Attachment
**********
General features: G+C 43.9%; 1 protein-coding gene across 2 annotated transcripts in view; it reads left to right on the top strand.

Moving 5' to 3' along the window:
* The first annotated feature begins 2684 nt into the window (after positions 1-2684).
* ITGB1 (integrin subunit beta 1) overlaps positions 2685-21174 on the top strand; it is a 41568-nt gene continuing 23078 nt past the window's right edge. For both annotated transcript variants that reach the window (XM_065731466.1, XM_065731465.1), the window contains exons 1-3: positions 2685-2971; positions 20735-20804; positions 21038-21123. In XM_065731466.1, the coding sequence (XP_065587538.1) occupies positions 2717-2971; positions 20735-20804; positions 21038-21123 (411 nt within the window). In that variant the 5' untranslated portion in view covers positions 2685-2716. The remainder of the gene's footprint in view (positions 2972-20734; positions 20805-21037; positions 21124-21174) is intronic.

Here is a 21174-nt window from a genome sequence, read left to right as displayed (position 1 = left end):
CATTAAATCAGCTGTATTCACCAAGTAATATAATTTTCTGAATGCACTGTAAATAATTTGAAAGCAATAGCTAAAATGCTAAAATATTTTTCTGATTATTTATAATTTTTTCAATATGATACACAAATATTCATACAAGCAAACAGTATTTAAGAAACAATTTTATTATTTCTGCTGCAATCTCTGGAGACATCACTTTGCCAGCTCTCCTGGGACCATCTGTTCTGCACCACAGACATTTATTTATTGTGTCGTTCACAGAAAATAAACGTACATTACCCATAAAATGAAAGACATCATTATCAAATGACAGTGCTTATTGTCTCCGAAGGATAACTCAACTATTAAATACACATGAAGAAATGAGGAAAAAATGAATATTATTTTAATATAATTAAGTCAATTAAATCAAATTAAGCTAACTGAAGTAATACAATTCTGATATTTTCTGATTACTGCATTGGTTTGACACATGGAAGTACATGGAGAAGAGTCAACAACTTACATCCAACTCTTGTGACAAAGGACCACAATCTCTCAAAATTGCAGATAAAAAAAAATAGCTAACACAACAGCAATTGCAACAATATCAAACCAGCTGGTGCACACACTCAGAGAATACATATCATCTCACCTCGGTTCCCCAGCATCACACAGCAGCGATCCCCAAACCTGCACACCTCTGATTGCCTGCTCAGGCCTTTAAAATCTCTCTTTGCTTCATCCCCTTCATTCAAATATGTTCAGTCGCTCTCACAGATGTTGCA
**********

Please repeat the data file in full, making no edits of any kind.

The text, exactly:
General features: G+C 43.9%; 1 protein-coding gene across 2 annotated transcripts in view; it reads left to right on the top strand.

Moving 5' to 3' along the window:
* The first annotated feature begins 2684 nt into the window (after positions 1-2684).
* ITGB1 (integrin subunit beta 1) overlaps positions 2685-21174 on the top strand; it is a 41568-nt gene continuing 23078 nt past the window's right edge. For both annotated transcript variants that reach the window (XM_065731466.1, XM_065731465.1), the window contains exons 1-3: positions 2685-2971; positions 20735-20804; positions 21038-21123. In XM_065731466.1, the coding sequence (XP_065587538.1) occupies positions 2717-2971; positions 20735-20804; positions 21038-21123 (411 nt within the window). In that variant the 5' untranslated portion in view covers positions 2685-2716. The remainder of the gene's footprint in view (positions 2972-20734; positions 20805-21037; positions 21124-21174) is intronic.

Here is a 21174-nt window from a genome sequence, read left to right as displayed (position 1 = left end):
CATTAAATCAGCTGTATTCACCAAGTAATATAATTTTCTGAATGCACTGTAAATAATTTGAAAGCAATAGCTAAAATGCTAAAATATTTTTCTGATTATTTATAATTTTTTCAATATGATACACAAATATTCATACAAGCAAACAGTATTTAAGAAACAATTTTATTATTTCTGCTGCAATCTCTGGAGACATCACTTTGCCAGCTCTCCTGGGACCATCTGTTCTGCACCACAGACATTTATTTATTGTGTCGTTCACAGAAAATAAACGTACATTACCCATAAAATGAAAGACATCATTATCAAATGACAGTGCTTATTGTCTCCGAAGGATAACTCAACTATTAAATACACATGAAGAAATGAGGAAAAAATGAATATTATTTTAATATAATTAAGTCAATTAAATCAAATTAAGCTAACTGAAGTAATACAATTCTGATATTTTCTGATTACTGCATTGGTTTGACACATGGAAGTACATGGAGAAGAGTCAACAACTTACATCCAACTCTTGTGACAAAGGACCACAATCTCTCAAAATTGCAGATAAAAAAAAATAGCTAACACAACAGCAATTGCAACAATATCAAACCAGCTGGTGCACACACTCAGAGAATACATATCATCTCACCTCGGTTCCCCAGCATCACACAGCAGCGATCCCCAAACCTGCACACCTCTGATTGCCTGCTCAGGCCTTTAAAATCTCTCTTTGCTTCATCCCCTTCATTCAAATATGTTCAGTCGCTCTCACAGATGTTGCA